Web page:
Enter the node maintainers…Syen’s killing Coru, her own child, at the end of Book 2 to prevent him being taken for a node maintainer was very reminiscent of Beloved, in which a mother killed her daughter to prevent her being taken as a slave, and is then haunted by the ghost of that child. Essun’s loss of her arm at the beginning of Book 3 is also reminiscent of another novel about American slavery, Octavia Butler’s Kindred, whose first line is “I lost an arm on my last trip home,” and in which the loss of that body part is symbolic of the emotional and psychological loss enslaved people suffer.
Jemisin raises another…uncomfortable slavery-related point when the Castrima people finally reach Rennanis:
So Ykka is now coming to terms with a truth you’ve understood since you woke up with a stone arm: To survive in Rennanis, Castrima will need the node maintainers. It will need to take care of them. And when those node maintainers die, Castrima will need to find some way to replace them. No one’s talking about that last part yet. First things first.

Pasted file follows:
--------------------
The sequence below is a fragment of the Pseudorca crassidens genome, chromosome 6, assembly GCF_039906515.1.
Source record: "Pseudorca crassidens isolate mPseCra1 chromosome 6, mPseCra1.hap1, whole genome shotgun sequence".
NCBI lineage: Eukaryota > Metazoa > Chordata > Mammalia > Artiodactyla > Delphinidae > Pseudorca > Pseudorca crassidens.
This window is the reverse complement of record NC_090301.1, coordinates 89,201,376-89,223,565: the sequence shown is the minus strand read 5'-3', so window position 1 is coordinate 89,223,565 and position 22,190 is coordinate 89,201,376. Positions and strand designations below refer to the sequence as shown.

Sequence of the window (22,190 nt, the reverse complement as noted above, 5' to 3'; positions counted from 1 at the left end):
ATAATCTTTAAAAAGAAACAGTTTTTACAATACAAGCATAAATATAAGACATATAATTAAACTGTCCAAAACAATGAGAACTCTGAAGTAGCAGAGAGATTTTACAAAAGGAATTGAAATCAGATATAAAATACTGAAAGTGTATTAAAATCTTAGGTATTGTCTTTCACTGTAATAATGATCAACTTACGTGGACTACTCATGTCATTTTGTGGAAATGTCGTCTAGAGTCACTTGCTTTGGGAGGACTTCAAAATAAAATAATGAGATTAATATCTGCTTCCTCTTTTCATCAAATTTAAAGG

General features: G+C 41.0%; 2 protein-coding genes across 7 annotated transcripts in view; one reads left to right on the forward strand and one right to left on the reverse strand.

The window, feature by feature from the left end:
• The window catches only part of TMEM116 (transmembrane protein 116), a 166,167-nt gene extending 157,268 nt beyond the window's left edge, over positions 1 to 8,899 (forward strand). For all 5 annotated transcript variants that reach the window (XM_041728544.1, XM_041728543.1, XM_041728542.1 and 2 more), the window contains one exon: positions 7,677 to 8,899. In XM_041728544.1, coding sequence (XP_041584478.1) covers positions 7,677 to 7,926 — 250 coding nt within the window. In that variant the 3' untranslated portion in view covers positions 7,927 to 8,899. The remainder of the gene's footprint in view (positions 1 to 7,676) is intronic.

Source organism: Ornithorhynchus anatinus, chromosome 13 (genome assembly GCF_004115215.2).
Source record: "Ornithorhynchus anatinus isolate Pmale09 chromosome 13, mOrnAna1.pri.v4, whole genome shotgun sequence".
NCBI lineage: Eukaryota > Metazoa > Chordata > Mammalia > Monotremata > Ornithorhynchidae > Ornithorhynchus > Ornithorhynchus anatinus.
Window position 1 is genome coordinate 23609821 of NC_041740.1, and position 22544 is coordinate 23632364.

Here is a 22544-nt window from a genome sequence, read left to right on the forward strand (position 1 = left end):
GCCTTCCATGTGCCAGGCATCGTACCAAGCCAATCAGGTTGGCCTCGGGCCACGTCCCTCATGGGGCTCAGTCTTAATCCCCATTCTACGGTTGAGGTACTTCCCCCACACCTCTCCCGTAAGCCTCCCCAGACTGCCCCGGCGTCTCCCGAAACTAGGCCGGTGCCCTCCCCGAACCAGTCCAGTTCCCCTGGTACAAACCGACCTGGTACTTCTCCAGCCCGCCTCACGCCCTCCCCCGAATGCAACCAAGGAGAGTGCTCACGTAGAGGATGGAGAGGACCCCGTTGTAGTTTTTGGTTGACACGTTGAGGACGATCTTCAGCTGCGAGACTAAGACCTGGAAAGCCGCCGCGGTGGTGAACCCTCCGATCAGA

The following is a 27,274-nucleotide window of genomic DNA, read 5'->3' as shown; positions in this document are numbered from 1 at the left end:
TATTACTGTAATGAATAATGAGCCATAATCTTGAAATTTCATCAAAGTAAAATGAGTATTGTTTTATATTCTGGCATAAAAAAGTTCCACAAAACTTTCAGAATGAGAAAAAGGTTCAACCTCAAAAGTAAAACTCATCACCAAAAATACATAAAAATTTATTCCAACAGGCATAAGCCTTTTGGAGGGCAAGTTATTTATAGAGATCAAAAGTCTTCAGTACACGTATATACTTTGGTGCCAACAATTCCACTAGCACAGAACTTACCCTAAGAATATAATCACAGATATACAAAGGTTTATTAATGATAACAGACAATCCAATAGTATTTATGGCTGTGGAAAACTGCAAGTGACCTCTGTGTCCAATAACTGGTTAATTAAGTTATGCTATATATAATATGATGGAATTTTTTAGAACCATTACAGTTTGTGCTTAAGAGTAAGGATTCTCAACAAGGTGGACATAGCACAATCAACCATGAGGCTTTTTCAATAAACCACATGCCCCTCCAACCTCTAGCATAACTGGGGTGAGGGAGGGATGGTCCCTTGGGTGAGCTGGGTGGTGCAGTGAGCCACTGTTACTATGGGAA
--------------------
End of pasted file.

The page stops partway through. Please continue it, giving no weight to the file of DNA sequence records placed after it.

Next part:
There’s an implication that functioning societies essentially need some number of people to be exploited in order to function, and that this sacrifice is ultimately worth it…though Essun does suggest that if she succeeds in the plan of getting the Moon back and stopping the Seasons, the node maintainers might not be necessary anymore–since they’re necessary to maintain the Earth’s volatility that’s a product of the Seasons. So, harmony has to be achieved to negate the need for exploitation, and Essun ultimately succeeds, so Jemisin seems to be ending on a hopeful note…
And reading this both during coronavirus and post-Floyd, it’s tempting to wonder if we’re in the equivalent of a Season…the summation of Jemisin’s work in this New Yorker profile of her published earlier this year on the cusp of Covid inadvertently echoes the idea: